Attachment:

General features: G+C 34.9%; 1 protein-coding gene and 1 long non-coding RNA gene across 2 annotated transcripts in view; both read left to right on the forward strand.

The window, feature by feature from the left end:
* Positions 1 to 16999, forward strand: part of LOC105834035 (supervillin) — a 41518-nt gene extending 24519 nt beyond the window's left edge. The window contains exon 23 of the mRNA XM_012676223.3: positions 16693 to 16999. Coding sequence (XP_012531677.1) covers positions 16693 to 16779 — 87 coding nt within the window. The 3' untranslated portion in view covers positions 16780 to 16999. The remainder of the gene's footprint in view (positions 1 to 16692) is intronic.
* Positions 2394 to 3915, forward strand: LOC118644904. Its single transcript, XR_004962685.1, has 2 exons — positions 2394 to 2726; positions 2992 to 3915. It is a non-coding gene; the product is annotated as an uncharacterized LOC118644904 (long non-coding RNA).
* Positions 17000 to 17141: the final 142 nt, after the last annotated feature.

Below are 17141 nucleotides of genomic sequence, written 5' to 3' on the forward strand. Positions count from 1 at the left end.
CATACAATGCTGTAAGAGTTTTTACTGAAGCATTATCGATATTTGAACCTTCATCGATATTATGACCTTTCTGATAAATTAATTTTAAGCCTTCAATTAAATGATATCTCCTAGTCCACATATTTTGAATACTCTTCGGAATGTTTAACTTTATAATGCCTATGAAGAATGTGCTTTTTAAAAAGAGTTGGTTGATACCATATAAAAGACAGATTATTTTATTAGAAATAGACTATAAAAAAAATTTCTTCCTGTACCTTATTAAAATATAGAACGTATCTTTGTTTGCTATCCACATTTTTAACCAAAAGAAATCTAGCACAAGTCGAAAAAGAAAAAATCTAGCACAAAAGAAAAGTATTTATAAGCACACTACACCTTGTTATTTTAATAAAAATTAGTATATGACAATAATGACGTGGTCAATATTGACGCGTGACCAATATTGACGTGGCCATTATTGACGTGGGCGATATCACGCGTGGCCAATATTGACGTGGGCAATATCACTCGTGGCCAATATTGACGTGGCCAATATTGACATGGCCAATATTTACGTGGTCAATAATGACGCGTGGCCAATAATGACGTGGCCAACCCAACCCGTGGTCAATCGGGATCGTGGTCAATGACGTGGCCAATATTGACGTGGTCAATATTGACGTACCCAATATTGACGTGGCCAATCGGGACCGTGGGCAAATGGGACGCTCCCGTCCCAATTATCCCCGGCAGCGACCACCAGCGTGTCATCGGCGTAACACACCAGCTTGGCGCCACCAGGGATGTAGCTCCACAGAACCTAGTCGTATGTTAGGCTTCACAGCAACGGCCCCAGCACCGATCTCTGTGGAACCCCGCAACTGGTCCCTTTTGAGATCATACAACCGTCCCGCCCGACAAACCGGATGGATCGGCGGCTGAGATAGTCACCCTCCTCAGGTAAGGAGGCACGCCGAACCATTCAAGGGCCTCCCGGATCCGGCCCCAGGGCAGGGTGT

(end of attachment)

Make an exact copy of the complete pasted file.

General features: G+C 34.9%; 1 protein-coding gene and 1 long non-coding RNA gene across 2 annotated transcripts in view; both read left to right on the forward strand.

The window, feature by feature from the left end:
* Positions 1 to 16999, forward strand: part of LOC105834035 (supervillin) — a 41518-nt gene extending 24519 nt beyond the window's left edge. The window contains exon 23 of the mRNA XM_012676223.3: positions 16693 to 16999. Coding sequence (XP_012531677.1) covers positions 16693 to 16779 — 87 coding nt within the window. The 3' untranslated portion in view covers positions 16780 to 16999. The remainder of the gene's footprint in view (positions 1 to 16692) is intronic.
* Positions 2394 to 3915, forward strand: LOC118644904. Its single transcript, XR_004962685.1, has 2 exons — positions 2394 to 2726; positions 2992 to 3915. It is a non-coding gene; the product is annotated as an uncharacterized LOC118644904 (long non-coding RNA).
* Positions 17000 to 17141: the final 142 nt, after the last annotated feature.

Below are 17141 nucleotides of genomic sequence, written 5' to 3' on the forward strand. Positions count from 1 at the left end.
CATACAATGCTGTAAGAGTTTTTACTGAAGCATTATCGATATTTGAACCTTCATCGATATTATGACCTTTCTGATAAATTAATTTTAAGCCTTCAATTAAATGATATCTCCTAGTCCACATATTTTGAATACTCTTCGGAATGTTTAACTTTATAATGCCTATGAAGAATGTGCTTTTTAAAAAGAGTTGGTTGATACCATATAAAAGACAGATTATTTTATTAGAAATAGACTATAAAAAAAATTTCTTCCTGTACCTTATTAAAATATAGAACGTATCTTTGTTTGCTATCCACATTTTTAACCAAAAGAAATCTAGCACAAGTCGAAAAAGAAAAAATCTAGCACAAAAGAAAAGTATTTATAAGCACACTACACCTTGTTATTTTAATAAAAATTAGTATATGACAATAATGACGTGGTCAATATTGACGCGTGACCAATATTGACGTGGCCATTATTGACGTGGGCGATATCACGCGTGGCCAATATTGACGTGGGCAATATCACTCGTGGCCAATATTGACGTGGCCAATATTGACATGGCCAATATTTACGTGGTCAATAATGACGCGTGGCCAATAATGACGTGGCCAACCCAACCCGTGGTCAATCGGGATCGTGGTCAATGACGTGGCCAATATTGACGTGGTCAATATTGACGTACCCAATATTGACGTGGCCAATCGGGACCGTGGGCAAATGGGACGCTCCCGTCCCAATTATCCCCGGCAGCGACCACCAGCGTGTCATCGGCGTAACACACCAGCTTGGCGCCACCAGGGATGTAGCTCCACAGAACCTAGTCGTATGTTAGGCTTCACAGCAACGGCCCCAGCACCGATCTCTGTGGAACCCCGCAACTGGTCCCTTTTGAGATCATACAACCGTCCCGCCCGACAAACCGGATGGATCGGCGGCTGAGATAGTCACCCTCCTCAGGTAAGGAGGCACGCCGAACCATTCAAGGGCCTCCCGGATCCGGCCCCAGGGCAGGGTGT